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Electroboy: A Memoir of Mania Paperback – February 11, 2003
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"Electroboy is as surreal as life can get, proving that truth is stranger than fiction. Andy Behrman’s nightmare anecdotes are addicting."
-Eric Bogosian, author of Mall
"What a wild, mind-ripping, hellacious, and hysterical ride! Like some cranked-up, amoral Horatio Alger trapped in the dark fun house of his own brain, Andy Behrman is the stuff demented legends are made of. Electroboy is a brilliant, riveting instant classic of the American dream run amok."
-Jerry Stahl, author of Permanent Midnight
"Pull down the safety bar, because Electroboy, like the manic depression it limns, is a roller-coaster ride of white-knuckled highs and lows. Courageous and dazzling--a heartbreaking journey into the mind untamed."
-Deborah Copaken Kogan, author of Shutterbabe
"Without ever sounding self-serving or apologetic, Behrman tells the story of a man utterly at
the mercy of his impulses. It’s sometimes funny, sometimes horrifying, always fascinating."
-John Taylor, author of Falling
"This stark and unsettling memoir mimics the patterns of the manic mind. An astonishing story of uncontrolled desire told by one of the most endearing madmen you’ll ever encounter."
-Katie Roiphe, author of Still She Haunts Me
From the Hardcover edition.
From the Inside Flap
Electroboy is an emotionally frenzied memoir that reveals with kaleidoscopic intensity the terrifying world of manic depression. For years Andy Behrman hid his raging mania behind a larger-than-life personality. He sought a high wherever he could find one and changed jobs the way some people change outfits: filmmaker, PR agent, art dealer, stripper-whatever made him feel like a cartoon character, invincible and bright. Misdiagnosed by psychiatrists and psychotherapists for years, his condition exacted a terrible price: out-of-control euphoric highs and tornadolike rages of depression that put his life in jeopardy.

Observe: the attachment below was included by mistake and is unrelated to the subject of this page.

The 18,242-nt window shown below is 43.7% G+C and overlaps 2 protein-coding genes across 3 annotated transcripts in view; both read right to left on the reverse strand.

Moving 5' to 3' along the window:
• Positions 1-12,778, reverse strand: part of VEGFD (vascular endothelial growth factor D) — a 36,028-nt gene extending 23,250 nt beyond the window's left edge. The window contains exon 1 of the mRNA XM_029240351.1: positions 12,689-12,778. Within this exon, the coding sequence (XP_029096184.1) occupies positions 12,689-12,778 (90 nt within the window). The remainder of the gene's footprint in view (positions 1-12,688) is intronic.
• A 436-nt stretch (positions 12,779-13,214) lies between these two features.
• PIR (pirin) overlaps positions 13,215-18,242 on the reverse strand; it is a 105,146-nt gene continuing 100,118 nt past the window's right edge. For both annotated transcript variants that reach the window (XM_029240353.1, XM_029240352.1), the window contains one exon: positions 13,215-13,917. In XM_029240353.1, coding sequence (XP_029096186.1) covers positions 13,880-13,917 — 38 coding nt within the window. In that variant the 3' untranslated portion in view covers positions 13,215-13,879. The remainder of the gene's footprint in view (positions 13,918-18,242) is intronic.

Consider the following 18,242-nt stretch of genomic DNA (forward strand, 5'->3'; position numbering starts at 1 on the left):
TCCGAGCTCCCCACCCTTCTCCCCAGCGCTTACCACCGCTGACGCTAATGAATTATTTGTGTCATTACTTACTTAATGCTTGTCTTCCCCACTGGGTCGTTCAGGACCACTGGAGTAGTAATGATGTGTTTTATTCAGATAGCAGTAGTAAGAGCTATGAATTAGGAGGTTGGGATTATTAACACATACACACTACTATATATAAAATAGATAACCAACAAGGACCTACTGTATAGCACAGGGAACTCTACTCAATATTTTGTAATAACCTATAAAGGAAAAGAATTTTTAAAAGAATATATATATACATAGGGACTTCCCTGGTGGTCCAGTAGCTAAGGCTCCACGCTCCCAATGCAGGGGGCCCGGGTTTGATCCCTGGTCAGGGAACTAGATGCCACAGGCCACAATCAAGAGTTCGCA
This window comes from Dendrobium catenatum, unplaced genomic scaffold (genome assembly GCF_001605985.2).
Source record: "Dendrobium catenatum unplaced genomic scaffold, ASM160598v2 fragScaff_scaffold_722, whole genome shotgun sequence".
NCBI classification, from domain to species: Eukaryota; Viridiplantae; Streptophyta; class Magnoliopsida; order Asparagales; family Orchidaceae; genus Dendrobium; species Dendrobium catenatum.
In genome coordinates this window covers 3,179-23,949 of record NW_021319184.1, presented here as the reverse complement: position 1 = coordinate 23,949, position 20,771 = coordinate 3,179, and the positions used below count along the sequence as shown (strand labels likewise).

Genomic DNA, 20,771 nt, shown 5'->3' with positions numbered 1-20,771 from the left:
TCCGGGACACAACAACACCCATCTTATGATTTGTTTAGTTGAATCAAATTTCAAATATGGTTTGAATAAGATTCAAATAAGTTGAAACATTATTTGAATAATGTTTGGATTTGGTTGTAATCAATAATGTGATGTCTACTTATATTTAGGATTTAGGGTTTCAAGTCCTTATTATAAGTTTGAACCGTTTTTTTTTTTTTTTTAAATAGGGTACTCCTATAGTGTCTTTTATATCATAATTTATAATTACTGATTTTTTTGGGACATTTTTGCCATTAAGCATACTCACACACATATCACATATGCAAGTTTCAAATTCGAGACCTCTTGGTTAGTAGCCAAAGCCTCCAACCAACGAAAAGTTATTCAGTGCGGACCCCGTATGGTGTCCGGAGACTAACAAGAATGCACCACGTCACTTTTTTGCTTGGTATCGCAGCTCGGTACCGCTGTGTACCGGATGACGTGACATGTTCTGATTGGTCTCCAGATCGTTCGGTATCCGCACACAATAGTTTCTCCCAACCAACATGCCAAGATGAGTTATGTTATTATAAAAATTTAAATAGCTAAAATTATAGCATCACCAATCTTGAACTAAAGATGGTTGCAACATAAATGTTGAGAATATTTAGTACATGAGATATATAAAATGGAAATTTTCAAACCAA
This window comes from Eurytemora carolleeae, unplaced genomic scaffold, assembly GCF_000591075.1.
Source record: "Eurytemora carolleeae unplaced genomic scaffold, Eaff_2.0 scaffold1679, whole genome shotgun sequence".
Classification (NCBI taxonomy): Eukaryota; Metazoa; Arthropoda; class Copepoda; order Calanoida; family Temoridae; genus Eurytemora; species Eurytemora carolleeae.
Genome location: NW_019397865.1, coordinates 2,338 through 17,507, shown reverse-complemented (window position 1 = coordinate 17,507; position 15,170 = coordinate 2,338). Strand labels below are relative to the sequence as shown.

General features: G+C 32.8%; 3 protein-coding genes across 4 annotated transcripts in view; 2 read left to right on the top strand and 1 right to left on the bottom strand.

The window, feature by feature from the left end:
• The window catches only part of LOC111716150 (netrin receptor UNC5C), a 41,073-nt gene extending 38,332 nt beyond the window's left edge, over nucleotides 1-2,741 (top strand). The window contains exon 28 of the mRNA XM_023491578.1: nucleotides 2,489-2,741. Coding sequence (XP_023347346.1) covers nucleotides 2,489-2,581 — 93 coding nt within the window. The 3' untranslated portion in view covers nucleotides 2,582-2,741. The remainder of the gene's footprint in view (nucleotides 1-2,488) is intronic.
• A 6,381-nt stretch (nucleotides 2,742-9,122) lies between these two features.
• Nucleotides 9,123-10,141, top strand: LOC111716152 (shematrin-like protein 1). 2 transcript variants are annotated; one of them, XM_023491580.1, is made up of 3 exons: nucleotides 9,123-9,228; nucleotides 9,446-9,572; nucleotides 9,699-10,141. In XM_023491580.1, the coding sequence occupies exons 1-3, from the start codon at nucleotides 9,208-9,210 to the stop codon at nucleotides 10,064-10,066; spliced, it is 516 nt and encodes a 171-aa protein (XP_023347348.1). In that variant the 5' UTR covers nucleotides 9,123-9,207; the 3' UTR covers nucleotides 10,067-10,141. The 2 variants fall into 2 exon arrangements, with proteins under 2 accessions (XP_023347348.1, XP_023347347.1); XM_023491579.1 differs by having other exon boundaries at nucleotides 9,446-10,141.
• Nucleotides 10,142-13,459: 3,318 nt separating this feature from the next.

Ignoring his crescendoing illness, Behrman struggled to keep up appearances, clinging to the golden-boy image he had cultivated in his youth. But when he turned to art forgery, he found himself the subject of a scandal lapped up by the New York media, then incarcerated, then under house arrest. And for the first time the golden boy didn?t have a ready escape hatch from his unraveling life. Ingesting handfuls of antidepressants and tranquilizers and feeling his mind lose traction, he opted for the last resort: electroshock therapy.
At once hilarious and harrowing, Electroboy paints a mesmerizing portrait of a man held hostage by his in-satiable desire to consume. Along the way, it shows us the New York that never sleeps: a world of strip clubs, after-hours dives, and twenty-four-hour coffee shops, whose cheap seductions offer comfort to the city?s lonely souls. This unforgettable memoir is a unique contribution to the literature of mental illness and introduces a writer whose energy may well keep you up all night.
From the Hardcover edition.
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The first part is total mania, like a apeeding train rushing into trouble. He resists no impulse of any sort. 'Anything worth doing is worth overdoing' seems to be his credo. Impulse cash purchase of a round-trip ticket to Tokyo? Yes, he's done it. Any possible tawdry activity in Times Square. Yes. Shopping himself into a guilty funk? ($8,000 in three hours on clothes.) That too.
He gets a high-paying job in the art world that fits perfectly with his mania. Now his incredible jetting around the world is a requirement of that job.
In the second part, wild cycles from elation to despair fill the pages. His solution involves the title -- electroshock. And lots of prescibed psychoactive drugs.
He must be one of the most medicated people on the planet, certainly for a mentally troubled person outside of a hospital. He takes 15 pills every night -- nine diffrent drugs. Some of the drugs require he take other drugs. His anti-psychotic drug needs more pills to control its side effects.
Then, too, he becomes an electroshock abuser. He takes lots of the treatments, at least partly because he loves the anesthesia given beforehand!
This is both a fast-reading rollercoaster of a book and yet profondly sad. It's not a book of great insight, but at least to me, it seems an accurate narration of a scarey mental world.